15 Exam Review Rosenhan article Arguments, and responses from critics The anti-psychiatry movement
16 Exam Review Chapter 3 (Diagnosis; pp. 85-96 only) Categorical, dimensional, and prototypical approaches to classificationAdvantages and disadvantages of diagnosingReliability and validity in diagnosisCharacteristics of previous and current versions of the DSM
18 Diagnosing Mental Disorders Diagnostic classificationClassification is central to all sciencesDevelop categories based on shared attributesControversial when applied to abnormal psychology
19 ClassificationScientific classification strives to “carve nature at its joints”Seeks to identify “natural categories”Examples of natural categories of medical diseases: tuberculosis, hepatitis, influenza, HIV/AIDSNot all medical problems are natural categoriesHypertension, obesity, etc.
21 Issues in Diagnosing Mental Disorders Natural vs. artificial categoriesAre mental disorders distinct entities that can be meaningfully (validly) classified into different categories?Does nature have “joints” that represent different mental disorders?Do mental disorders represent natural categories?
22 Issues in Diagnosing Mental Disorders Mental disorders are not valid, in the sense that there is no objective test for themMental disorders are “fictive categories” or “heuristics” not to be misconstrued as “natural kinds” or “real entities” (former NIMH Director Steven Hyman)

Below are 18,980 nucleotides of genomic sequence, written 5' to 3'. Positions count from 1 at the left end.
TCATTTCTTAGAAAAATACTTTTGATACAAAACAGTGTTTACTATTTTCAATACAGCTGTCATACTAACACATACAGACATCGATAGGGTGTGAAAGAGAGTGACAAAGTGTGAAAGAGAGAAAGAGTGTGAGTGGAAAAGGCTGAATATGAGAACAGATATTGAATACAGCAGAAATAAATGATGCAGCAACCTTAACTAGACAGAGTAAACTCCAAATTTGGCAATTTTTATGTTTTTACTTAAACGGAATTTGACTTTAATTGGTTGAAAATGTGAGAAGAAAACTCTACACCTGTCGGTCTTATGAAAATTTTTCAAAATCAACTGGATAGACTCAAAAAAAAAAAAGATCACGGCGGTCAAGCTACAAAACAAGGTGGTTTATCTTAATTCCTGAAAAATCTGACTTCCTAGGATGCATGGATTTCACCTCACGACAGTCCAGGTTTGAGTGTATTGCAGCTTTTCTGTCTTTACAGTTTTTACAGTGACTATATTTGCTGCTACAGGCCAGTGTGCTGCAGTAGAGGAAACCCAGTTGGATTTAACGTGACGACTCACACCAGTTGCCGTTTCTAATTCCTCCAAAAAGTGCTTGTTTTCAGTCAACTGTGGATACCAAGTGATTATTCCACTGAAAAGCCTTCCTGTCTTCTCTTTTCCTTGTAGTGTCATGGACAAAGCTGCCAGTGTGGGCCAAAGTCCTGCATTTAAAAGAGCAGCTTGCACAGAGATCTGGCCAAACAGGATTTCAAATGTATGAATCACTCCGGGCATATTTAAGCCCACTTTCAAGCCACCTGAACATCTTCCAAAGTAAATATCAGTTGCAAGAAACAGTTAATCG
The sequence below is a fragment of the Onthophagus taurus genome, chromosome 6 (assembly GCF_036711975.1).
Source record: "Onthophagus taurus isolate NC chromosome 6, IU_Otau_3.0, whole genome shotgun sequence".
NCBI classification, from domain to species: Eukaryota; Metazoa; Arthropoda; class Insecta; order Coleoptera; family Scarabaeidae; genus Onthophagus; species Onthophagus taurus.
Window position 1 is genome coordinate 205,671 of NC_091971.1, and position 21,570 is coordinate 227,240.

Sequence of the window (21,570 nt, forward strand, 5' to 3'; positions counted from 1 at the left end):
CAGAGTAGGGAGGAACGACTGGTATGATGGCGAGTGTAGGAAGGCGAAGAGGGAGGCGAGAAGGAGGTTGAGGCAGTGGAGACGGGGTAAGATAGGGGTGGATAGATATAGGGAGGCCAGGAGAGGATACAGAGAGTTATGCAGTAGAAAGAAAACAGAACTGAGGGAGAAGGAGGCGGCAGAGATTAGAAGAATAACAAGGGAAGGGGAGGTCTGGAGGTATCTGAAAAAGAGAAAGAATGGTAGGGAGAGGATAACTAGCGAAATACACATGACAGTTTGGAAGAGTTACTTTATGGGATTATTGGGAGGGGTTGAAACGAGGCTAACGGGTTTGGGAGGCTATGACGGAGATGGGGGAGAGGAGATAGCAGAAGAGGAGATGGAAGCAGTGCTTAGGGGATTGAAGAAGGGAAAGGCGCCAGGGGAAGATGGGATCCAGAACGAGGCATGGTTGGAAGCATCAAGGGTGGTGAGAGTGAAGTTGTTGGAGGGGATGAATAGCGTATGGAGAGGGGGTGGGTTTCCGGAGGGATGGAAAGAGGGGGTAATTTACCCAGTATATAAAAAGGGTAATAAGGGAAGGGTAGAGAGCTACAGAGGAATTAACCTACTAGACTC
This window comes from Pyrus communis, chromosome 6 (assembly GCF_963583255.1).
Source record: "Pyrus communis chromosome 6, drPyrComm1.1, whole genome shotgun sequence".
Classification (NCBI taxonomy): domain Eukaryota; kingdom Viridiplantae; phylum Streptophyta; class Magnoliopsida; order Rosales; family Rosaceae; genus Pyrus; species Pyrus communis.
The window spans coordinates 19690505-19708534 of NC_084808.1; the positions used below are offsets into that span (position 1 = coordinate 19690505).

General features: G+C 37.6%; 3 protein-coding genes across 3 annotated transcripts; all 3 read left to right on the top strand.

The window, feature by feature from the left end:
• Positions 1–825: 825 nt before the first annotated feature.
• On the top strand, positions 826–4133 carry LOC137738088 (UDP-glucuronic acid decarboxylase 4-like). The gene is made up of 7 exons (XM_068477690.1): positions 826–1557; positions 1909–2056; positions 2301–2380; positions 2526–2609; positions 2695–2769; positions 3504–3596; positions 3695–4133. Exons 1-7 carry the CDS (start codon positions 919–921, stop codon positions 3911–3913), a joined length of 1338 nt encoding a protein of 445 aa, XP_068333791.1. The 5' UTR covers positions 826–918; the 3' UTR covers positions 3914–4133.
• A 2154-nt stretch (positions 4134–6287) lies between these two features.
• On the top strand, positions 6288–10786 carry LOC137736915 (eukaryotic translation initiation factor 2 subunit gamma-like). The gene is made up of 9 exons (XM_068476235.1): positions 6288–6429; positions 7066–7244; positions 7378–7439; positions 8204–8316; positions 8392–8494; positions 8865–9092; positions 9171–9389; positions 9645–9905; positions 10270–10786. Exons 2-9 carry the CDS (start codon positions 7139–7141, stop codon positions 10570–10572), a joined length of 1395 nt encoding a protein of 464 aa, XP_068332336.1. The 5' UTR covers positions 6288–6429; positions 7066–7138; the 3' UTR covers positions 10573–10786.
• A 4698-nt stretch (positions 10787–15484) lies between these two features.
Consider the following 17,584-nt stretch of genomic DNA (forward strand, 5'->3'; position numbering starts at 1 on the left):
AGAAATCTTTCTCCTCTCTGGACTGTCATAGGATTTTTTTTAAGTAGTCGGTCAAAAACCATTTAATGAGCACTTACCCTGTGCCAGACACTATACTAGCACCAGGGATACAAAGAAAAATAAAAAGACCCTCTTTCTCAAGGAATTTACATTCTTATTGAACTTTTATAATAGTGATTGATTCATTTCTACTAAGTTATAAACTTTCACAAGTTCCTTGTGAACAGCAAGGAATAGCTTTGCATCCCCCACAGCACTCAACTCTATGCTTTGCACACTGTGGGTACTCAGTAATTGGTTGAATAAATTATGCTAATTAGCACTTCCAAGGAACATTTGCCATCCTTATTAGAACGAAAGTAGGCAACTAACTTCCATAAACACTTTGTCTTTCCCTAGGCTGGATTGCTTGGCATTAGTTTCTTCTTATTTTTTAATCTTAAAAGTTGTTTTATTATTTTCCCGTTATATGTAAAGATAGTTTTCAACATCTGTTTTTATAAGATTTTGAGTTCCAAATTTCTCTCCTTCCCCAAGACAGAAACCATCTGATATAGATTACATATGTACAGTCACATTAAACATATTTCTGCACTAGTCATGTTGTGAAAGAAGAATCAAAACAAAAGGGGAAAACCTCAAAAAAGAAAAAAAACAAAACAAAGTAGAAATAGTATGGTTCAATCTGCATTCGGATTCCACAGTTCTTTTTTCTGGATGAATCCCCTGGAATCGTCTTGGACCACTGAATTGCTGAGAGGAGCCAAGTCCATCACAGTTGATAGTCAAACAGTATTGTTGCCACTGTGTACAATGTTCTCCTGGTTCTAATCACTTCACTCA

23 Issues in Diagnosing Mental Disorders Does this mean that psychological problems do not exist?Is schizophrenia a “myth” (Szasz, 1961)?Validity issues aside, are there advantages to classifying mental disorders?
24 Classification and Natural Categories: Analogy to Mental Disorders
25 Classifying Psychopathology Categorical (classical) approachA person either has a disorder or does notAssumes each disorder has a clear underlying cause (most likely biological)Assumes each disorder is fundamentally uniqueEverybody with the disorder should meet all diagnostic criteria
26 Classifying Psychopathology Dimensional approachPeople have varying degrees of psychopathologyDimensions can overlap with each otherDoes not assume the presence of pathology
27 Classifying Psychopathology Dimensional approachAdvantages: it is accurateResearch shows that many mental disorder symptoms (e.g., depressed mood, obsessions and compulsions) are continuous, not categoricalNo need to assume people with problems are abnormal, defective, or fundamentally different from others
28 Classifying Psychopathology Dimensional approachDisadvantages:What are the dimensions? How many are there? How to rate them? What to do with these ratings? What would third-party payers do with these ratings?Nobody has ever generated a clinically useful dimensional system of classification
29 Classifying Psychopathology Prototypical approach1. Identifies essential characteristics of a disorder2. Allows for variations within the diagnosisDiagnostic criteria include a number of symptoms, only some of which need to be metCombines elements of categorical and dimensional approach, but in the end a person either has or does not have a disorderExemplified in the DSM